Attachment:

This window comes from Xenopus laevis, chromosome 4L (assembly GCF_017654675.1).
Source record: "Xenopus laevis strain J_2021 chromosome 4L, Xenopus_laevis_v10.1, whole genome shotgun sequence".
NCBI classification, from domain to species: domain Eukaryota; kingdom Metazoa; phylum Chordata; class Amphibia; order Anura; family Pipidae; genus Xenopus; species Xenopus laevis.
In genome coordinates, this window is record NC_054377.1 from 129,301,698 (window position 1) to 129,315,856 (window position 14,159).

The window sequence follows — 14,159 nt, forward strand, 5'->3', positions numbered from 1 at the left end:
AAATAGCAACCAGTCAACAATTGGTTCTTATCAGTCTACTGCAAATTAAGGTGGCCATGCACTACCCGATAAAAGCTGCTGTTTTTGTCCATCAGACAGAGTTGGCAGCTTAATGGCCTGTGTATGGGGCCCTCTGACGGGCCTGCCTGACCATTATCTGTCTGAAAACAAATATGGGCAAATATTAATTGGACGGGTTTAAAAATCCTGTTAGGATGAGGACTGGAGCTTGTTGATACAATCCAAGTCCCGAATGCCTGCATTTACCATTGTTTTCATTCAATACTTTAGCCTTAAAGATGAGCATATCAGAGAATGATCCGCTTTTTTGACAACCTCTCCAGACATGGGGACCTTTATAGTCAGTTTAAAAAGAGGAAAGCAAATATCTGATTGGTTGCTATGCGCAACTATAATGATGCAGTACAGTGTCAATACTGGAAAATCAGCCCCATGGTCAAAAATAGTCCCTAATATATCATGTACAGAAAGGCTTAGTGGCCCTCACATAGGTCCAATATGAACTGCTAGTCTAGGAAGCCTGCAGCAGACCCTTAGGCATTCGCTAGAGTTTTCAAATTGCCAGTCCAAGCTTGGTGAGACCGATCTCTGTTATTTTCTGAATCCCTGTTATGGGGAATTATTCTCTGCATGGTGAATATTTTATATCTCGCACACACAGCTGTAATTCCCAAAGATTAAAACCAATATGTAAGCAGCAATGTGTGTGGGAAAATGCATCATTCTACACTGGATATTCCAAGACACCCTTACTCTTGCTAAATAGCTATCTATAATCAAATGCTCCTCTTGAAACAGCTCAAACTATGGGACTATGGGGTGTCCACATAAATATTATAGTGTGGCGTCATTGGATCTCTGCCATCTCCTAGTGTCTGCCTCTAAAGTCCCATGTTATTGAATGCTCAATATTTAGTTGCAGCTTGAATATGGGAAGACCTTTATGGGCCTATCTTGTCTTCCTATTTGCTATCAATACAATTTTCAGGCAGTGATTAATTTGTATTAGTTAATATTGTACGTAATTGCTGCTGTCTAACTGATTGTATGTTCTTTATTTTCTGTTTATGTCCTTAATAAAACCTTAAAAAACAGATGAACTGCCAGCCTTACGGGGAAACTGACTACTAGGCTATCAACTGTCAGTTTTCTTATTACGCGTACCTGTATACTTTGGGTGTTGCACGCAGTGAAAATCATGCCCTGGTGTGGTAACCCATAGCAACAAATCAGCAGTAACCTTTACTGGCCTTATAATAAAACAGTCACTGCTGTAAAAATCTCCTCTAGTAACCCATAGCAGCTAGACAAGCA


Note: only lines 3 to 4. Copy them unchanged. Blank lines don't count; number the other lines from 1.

NCBI classification, from domain to species: domain Eukaryota; kingdom Metazoa; phylum Chordata; class Amphibia; order Anura; family Pipidae; genus Xenopus; species Xenopus laevis.
In genome coordinates, this window is record NC_054377.1 from 129,301,698 (window position 1) to 129,315,856 (window position 14,159).